New targeted therapies present opportunities in several types of cancer
A presentation at the 2021 American Society of Clinical Oncology (ASCO) annual meeting described new oncology therapies, including selective inhibitors rearranged during transfection (RET) and KRASTreatments targeting G12C.
Presenter Alexander Drilon, MD, first discussed selective RET inhibitors for RET-dependent lung and thyroid cancers. Prior to 2017, Drilon said clinicians had multi-kinase inhibitors with anti-RET activity. Since then, however, researchers have found efficacy in the use of selective tyrosine kinase (TKI) inhibitors and have seen the historic FDA approval in 2020 of the first targeted therapy for molecularly defined cohorts of cancers. RET-dependent.
According to the presentation, selpercatinib and pralsetinib are among the new options for non-small cell lung cancer (NSCLC) with RET fusion. Based on clinical trial data, investigators found an overall response rate (ORR) of 85% for treatment-naïve patients receiving selpercatinib and an ORR of 66% for treatment-naïve patients receiving pralsetinib.
In papillary cancers positive for the RET fusion, Drilon said researchers observed responses on various types of cancer in patients receiving selpercatinib, with an RRT of 79%. These subtypes include papillary thyroid cancer, poorly differentiated thyroid cancer, anaplastic thyroid cancer, and Hürthle cell thyroid cancer.
Notably, Drilon said that these drugs are active in the central nervous system and have shown a reduction in target intracranial lesions, as well as a confirmed complete resolution of leptomeningeal disease. They also have significant durability in NSCLC, with a median duration of response (DoR) of 20.3 months and a median progression-free survival of 18.4 months for patients receiving selpercatinib.
Drilon noted that RET TKIs are much more tolerable than their multi-kinase inhibitor counterparts. The most common treatment-related adverse events (RTEs) with selpercatinib include dry mouth, fatigue, peripheral edema, and diarrhea, while the most common RARs for pralsetinib include anemia, constipation, neutropenia and others.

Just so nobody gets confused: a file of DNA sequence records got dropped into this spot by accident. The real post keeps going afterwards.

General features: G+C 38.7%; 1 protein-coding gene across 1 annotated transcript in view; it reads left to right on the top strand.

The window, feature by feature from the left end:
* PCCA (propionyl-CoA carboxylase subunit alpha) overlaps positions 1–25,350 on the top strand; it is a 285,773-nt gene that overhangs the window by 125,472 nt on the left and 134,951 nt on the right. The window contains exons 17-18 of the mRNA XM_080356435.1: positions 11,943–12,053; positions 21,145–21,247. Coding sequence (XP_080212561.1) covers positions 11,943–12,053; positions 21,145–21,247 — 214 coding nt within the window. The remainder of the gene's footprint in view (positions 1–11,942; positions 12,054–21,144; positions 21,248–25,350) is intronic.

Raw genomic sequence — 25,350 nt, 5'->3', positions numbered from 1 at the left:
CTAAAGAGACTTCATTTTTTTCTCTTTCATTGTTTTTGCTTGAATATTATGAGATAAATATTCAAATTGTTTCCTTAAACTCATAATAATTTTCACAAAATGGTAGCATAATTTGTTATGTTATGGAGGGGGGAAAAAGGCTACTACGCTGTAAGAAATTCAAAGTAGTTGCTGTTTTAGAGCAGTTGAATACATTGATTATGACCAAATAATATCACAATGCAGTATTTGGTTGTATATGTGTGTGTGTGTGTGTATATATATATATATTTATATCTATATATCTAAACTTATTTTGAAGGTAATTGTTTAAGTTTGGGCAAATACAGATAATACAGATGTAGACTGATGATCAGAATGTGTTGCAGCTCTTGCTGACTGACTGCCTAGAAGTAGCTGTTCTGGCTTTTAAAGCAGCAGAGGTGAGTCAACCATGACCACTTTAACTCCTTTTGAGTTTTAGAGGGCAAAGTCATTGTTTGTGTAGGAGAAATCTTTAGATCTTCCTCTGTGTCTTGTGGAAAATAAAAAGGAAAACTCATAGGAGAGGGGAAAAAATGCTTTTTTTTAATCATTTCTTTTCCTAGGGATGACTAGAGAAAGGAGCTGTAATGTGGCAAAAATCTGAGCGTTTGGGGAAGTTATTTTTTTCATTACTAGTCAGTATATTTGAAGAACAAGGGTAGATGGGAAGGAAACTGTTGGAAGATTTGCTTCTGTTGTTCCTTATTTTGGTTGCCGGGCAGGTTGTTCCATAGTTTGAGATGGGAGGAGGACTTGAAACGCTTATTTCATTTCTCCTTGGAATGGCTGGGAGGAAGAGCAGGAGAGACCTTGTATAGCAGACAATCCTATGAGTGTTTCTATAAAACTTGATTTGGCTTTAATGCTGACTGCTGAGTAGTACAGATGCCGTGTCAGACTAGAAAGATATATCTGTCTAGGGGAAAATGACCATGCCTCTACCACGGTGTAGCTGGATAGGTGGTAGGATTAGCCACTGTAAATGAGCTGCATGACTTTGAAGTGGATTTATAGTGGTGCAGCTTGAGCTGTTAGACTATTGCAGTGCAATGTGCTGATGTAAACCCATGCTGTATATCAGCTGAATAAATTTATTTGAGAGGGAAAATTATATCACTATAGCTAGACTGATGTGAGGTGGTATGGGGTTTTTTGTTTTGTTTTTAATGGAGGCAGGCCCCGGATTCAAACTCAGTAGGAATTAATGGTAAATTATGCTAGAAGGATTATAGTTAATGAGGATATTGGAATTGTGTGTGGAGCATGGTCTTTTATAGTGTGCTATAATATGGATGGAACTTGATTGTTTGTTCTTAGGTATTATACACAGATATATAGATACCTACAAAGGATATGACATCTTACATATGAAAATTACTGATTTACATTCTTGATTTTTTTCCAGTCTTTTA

Finally, Drilon discussed KRASTherapies targeting G12C mutants. This mutation is found in about 13% of NSCLC cases and 3% of colorectal and appendix cancers, he said. Direct selective mutant inhibitors are active in KRASNSCLC G12C-mutant, with sotorasib and adagrasib specifically showing deep responses.
In clinical trials, patients with KRASG12C mutations that received sotorasib saw a median DoR of 10 months and a median time to objective response of 1.4 months. Investigators also noted a median progression-free survival (PFS) of nearly 7 months. Adagrasib obtained similar results, with a median time to response of 1.5 months.
The good thing about these inhibitors, Drilon said, is that G12C doesn’t occur in the normal body outside of cancer cells, making it an extremely targeted approach. In addition, these drugs are very tolerable in clinical settings. The researchers noted gastrointestinal TRAE, although these were generally not difficult to tolerate, they said.
Although the direct KRASG12C inhibitors have not yet been approved by the FDA, Drilon concluded that major developments have been made in this area. Until recently, investigators believed that KRAS was undrugable, a belief in stark contrast to the unprecedented responses and disease control reported in prospective trials. Drilon said he hoped to see the approval of these drugs for the NSCLC, as well as possibly increased activity in others. KRASG12C mutant cancers.
Drilon A. FDA approvals and their incorporation into clinical practice. Presented at the ASCO 2021 Annual Conference. June 4, 2021. Accessed June 7, 2021.